Personalize Your Content
As email marketing strategies go, the importance of this one cannot be overstated. As we touched upon earlier with the “no-reply” sender address, nothing turns off subscribers more quickly than a feeling of impersonality. It’s therefore crucial that you personalize your emails as much as possible.
This can be as simple as addressing the email to each recipient by name – something that is very easily done with most automated marketing platforms. You can also use list segmentation to send emails appropriate to the type of customer, e.g. segmented by demographic or for that customer’s stage in the marketing lifecycle (e.g. welcome emails or ‘sorry to hear you’re leaving us’ emails). You can also send out seasonal emails, and even emails for individual customer’s birthdays.
This sounds like a lot of busywork and upkeep, but the fact is that automated e-mail marketing services like HubSpot make this sort of thing very simple – and translate to much better open and click-through rates.
Make Sure The Body Text And CTA Fall Above The Fold
The ‘fold’ refers to the portion of an email that’s visible to recipients before they scroll down – and it’s easily the most important part of any mass mail. It’s the part that recipients see first, and it’s often the only part that they see (as many people don’t bother scrolling down).
This means that you need your most important information to be above that fold. This usually means the main text, and it always means the CTA, since this is the most important part of your email.
A study by Nilsen-Norman Group, that has used eye-tracking technology to document consumer habits, has shown that people spend about 57% of their time looking at content above the fold. Ease of scrolling on touchscreens has lowered this number (it was about 80% in 2010), but the fact remains that people will prioritize that above-the-fold content. That means that you need to, too.
Sample Email Marketing Strategies
The above is an example of email marketing done right. This email, sent by streaming giant Netflix, shows several email marketing strategies in action. It is personalized (it’s sent based on the recipient’s viewing history), it’s simple and eye-catching, and its CTA is striking and clearly visible. It also follows Netflix’s bold red and black color scheme, keeping it consistent with Netflix’s other content, increasing and maintaining brand awareness, and making the recipient feel as if they’re browsing within Netflix itself.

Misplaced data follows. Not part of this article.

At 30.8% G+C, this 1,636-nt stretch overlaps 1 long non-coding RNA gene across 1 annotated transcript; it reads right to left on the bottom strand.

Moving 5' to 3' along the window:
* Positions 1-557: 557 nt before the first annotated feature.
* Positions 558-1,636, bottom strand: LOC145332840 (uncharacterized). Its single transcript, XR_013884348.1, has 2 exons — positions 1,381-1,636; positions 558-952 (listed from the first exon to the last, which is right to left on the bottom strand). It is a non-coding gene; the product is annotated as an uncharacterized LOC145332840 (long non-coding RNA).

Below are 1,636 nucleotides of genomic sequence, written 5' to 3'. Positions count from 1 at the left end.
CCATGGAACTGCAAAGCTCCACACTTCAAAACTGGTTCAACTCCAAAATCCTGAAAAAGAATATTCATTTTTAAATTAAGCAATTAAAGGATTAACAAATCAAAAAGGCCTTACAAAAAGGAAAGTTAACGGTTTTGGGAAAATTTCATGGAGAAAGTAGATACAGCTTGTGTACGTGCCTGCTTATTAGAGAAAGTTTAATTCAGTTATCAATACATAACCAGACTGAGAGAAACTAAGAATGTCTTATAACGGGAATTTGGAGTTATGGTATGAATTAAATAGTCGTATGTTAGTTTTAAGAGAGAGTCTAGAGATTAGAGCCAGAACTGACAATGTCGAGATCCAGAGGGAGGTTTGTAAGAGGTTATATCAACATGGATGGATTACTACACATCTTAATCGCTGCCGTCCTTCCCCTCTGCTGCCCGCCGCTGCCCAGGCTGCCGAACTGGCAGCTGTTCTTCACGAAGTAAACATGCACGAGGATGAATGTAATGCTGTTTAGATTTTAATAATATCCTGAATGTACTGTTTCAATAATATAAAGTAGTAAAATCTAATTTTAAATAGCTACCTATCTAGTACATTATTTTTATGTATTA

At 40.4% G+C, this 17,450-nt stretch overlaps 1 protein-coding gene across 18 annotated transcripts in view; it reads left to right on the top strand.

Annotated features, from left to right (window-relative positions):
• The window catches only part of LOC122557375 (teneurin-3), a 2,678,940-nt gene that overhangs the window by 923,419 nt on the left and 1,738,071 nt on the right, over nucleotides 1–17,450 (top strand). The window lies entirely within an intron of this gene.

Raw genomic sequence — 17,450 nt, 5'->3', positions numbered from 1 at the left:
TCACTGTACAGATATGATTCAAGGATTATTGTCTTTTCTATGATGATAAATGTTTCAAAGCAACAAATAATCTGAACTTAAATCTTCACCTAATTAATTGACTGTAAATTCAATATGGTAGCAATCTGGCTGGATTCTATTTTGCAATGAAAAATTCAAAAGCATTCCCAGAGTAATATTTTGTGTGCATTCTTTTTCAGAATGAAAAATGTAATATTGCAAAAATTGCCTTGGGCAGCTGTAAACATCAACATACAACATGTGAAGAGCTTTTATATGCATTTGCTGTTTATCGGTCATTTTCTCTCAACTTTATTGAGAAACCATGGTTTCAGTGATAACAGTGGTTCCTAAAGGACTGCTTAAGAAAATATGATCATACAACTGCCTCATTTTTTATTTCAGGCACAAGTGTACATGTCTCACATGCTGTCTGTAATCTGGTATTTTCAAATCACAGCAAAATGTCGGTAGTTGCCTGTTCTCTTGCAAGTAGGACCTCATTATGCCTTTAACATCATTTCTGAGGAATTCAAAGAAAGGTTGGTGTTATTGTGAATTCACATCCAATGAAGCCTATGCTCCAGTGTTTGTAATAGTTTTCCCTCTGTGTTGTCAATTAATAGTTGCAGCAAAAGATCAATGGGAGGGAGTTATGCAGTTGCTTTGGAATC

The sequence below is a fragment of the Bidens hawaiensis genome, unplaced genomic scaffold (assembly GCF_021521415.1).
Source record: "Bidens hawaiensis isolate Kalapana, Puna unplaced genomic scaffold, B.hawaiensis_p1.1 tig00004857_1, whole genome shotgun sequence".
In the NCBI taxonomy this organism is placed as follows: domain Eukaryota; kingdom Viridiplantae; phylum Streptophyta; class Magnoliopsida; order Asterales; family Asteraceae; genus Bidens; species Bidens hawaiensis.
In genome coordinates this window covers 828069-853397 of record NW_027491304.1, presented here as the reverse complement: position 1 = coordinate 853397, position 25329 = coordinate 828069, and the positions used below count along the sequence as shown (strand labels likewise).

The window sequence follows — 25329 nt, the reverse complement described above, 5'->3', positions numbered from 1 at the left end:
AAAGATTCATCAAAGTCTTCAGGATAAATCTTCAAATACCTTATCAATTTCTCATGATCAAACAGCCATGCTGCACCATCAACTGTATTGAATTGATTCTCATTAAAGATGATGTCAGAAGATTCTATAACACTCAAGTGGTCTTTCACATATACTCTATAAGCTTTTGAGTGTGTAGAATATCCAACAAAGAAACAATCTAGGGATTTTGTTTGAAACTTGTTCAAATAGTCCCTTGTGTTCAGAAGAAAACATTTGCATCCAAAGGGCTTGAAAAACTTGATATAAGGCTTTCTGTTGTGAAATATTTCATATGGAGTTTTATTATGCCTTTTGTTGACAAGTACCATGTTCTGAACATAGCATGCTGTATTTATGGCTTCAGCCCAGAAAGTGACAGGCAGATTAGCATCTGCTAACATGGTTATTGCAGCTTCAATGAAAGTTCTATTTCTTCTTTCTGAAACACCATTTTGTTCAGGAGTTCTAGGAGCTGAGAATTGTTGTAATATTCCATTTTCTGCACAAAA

The text included in the mass mail is short, simple and to the point – the title of the recommended TV show, some brief expository information (year, rating, number of episodes), and a short synopsis of the show. It’s bold, visually arresting, and marketing that’s confident enough in itself to let these minimalist elements carry it.
Another example of less being more, eBay’s mass mail is very simple. It features only a header image, the eBay logo, minimal text and a simple CTA. It’s also consistent with eBay’s branding and color scheme, making for a striking, simple yet effective mass mail.
More than simply personalizing emails for different customers, clothing retailer Loft takes things to the next level by inviting customers to personalize their own emails. This simple email asks customers to manage their inbox and help Loft to send them information that’s relevant and interesting to them, and their CTA is a simple call to manage their preferences. It promotes engagement in a way that not many marketing emails do, and it’s not overbearing.
Loft also includes a few more elements in their mass mail; at the top are some unobtrusive categories that do not particularly stand out but, due to the composition of the email, put customers in mind of the Loft website itself, increasing brand awareness and potentially driving click-through rates. Note, however, that these are incidental to the ostensible purpose of the email (helping customers to manage their preferences) rather than the point of it. There’s also a ‘style tip’ that helps to further distance the email from boilerplate marketing emails.
All of these elements come together in a package that very much dodges the bullet of being blunt, in-your-face marketing – while still marketing.
We’ve only really scratched the surface of strategies for email marketing, and indeed there are a great many more out there to discover. That said, we hope that we’ve touched upon the most important and effective email marketing strategies, and we hope that we’ve demonstrated that a little inventiveness and creativity can go a long way. That said, it doesn’t hurt to learn from the masters of the craft – and as we’ve seen from the sample email marketing strategies used by the likes of Netflix, eBay and Loft, it’s possible to approach email marketing from very different angles and come up with striking and effective campaigns that lead to high open and click-through rates – and, one would hope, high conversion rates.
Also check out our guide on current email marketing best practices.